Cyber Threats in Financial Services

The Internet has dramatically changed the way we conduct business today. The ability to deliver information, answer questions, and exchange ideas has benefitted all who participate. One significant use of the Internet is electronic mail. The ability to replace letter, fax or phone calls with a simple electronic message has won the day. Storing and quickly retrieving these messages allows organizations to streamline its communications process and by today’s business standards, email has become a cornerstone of every business’ operations.

In recent years, the United States Federal Government has passed initiatives targeted at the way personal information must be handled on the public Internet. The major acts are Financial Services Modernization ACT (GLB), Identity Theft Prevention Act of 2000 and the Health Insurance Portability and Accountability Act of 1996 (HIPPA). These acts focus on different aspects of personal information but all have the same mandate, protecting customers’ personal information from unwarranted access and the accountability for its use.

Today’s financial institutions are faced with the challenging pace of new rules and regulations which can lead to increased operational and compliance risk if not managed correctly. In addition, new threats, specifically cyber-threats will burden institutions even more.

The Office of the Comptroller of the Currency’s (OCC’s) National Risk Committee (NRC) monitors the condition of the federal banking system and emerging threats to the systems safety and soundness. NRC members include senior agency officials who supervise banks of all sizes, as well as officials from the law, policy, and economics departments.

The OCC’s 2013 Semiannual Risk Perspective report addresses key issues facing banks. The OCC publishes this report twice a year, drawing upon midyear and year-end data. The spring 2013 report reflects data as of December 31, 2012.

The report highlights key risk themes, which for the first time, addresses cyber-threats by stating, “Increasingly sophisticated cyber-threats, expanding reliance on technology, and changing regulatory requirements are heightening operational risk.”

“Criminals seeking to steal information, commit fraud, or disrupt, degrade, or deny access to information systems strain bank resources and can cause financial, operational, and reputational harm,” the OCC states.

Just look at recent headlines and you will see the ever growing threat of cyber attacks. “Experts Fear Cybersecurity Plan Inadequate, Could Violate Privacy“, “FBI Official Warns of Growing ‘Existential’ Cyber Threats“, “Cybersecurity Bill Authors Defend Legislation Against ‘Privacy Disaster’ Claims“, “Massive Bank Cyber Attack Threat Deemed Credible In New Report“, “Cyber threats and leaks spur increased security focus – Yahoo! News“, ” Hagel says cyberthreats pose ‘stealthy’ danger to US | Fox News.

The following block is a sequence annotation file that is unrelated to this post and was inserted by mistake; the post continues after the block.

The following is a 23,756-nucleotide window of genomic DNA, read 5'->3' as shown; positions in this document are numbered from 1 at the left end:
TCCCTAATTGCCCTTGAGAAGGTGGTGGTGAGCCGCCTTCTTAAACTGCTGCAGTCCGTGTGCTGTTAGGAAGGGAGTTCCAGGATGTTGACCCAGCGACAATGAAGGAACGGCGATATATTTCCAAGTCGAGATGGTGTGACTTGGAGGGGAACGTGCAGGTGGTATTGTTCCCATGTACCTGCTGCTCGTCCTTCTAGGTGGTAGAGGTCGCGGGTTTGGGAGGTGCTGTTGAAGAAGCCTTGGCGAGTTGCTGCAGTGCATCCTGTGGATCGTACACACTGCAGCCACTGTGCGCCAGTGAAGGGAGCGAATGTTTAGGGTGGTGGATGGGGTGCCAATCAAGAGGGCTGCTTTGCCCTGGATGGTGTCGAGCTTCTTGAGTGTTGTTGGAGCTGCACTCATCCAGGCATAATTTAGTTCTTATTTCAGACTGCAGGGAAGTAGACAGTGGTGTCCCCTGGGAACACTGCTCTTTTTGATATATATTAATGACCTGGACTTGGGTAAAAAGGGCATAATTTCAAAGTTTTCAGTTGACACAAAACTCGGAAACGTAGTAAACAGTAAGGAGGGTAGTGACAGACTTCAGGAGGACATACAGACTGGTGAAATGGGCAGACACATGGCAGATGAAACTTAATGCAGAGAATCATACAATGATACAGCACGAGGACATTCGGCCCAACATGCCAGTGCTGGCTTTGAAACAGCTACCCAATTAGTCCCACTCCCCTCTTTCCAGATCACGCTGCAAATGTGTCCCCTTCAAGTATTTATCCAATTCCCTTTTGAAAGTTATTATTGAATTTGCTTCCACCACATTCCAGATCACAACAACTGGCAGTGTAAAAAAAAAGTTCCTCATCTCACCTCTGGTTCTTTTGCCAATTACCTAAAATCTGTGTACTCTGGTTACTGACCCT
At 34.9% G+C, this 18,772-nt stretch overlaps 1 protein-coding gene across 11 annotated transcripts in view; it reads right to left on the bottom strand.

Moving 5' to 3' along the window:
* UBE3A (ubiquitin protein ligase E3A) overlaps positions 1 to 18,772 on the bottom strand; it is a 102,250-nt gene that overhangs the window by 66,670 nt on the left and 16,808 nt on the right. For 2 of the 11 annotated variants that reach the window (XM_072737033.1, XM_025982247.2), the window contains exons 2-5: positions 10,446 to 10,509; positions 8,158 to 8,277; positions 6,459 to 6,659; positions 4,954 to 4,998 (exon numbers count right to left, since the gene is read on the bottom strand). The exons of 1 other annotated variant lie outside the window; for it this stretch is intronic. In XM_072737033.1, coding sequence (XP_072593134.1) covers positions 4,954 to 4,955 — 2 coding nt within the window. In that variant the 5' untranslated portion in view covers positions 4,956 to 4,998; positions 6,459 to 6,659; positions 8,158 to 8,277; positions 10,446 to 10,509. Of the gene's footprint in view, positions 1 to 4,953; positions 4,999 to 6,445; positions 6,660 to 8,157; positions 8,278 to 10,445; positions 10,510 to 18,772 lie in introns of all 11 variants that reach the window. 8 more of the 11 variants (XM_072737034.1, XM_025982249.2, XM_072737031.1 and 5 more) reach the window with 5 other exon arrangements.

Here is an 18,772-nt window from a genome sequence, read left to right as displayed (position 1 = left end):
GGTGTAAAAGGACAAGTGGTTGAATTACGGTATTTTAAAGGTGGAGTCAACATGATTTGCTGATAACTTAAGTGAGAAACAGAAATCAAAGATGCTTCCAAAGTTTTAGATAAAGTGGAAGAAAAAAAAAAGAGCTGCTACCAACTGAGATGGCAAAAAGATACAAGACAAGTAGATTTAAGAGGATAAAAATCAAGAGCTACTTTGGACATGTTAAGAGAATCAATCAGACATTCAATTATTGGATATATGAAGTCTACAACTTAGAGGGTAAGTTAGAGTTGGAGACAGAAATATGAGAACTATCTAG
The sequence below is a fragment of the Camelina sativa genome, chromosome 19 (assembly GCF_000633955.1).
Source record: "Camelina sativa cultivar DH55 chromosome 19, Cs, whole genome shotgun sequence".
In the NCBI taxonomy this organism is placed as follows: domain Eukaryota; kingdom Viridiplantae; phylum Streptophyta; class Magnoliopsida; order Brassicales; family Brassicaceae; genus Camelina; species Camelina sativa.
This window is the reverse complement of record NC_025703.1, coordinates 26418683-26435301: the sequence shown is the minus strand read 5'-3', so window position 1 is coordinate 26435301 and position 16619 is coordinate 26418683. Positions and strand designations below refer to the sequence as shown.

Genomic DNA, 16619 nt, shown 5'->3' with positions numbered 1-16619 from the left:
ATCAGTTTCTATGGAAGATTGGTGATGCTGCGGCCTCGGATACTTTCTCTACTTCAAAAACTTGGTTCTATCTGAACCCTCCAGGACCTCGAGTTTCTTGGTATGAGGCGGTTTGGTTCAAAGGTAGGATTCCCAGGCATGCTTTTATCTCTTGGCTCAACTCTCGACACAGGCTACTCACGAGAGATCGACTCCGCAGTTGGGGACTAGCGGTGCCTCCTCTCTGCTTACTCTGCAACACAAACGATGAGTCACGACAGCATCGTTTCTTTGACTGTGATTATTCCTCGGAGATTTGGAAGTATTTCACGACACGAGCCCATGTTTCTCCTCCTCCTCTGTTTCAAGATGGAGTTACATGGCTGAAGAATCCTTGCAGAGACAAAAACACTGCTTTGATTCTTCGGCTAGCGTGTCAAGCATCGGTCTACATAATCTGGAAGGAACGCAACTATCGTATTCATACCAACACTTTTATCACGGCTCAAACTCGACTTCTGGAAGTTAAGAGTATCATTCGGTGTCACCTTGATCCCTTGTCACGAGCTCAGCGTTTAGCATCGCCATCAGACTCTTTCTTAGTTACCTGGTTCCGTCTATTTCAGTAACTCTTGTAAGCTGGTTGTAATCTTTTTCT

These attacks include gaining access to Non Public information which is why it is critical for the mortgage industry to embrace solutions that help protect non public information. So what is Non Public information? Non-public Personal Information is any data or information considered to be personal in nature and not subject to public availability.

Personal information includes, but is not limited to: Social Security Number 9 digits, Address, Demographic information, phone number, age, date of birth, race, sex/gender, religion, Mother’s maiden name, Driver’s license number, Passport number 9 digits, State identification number, Personal identification number, Information commonly provided on insurance application, Logon ID’s and account passwords, Digitized or other electronic signatures, Bank Account Number, Debit Card Number 16 digit, Credit Card Number 15-16 digits, Payment history, Account Balances, Factor around customer’s income or assists, fact that person is a customer of financial institution, Information obtained when requesting or getting, collecting or servicing a loan to name a few.

Even though this is not an exhaustive list, you can see the number of data-points that constitute non public information that, if exposed, has the potential for significant ramifications.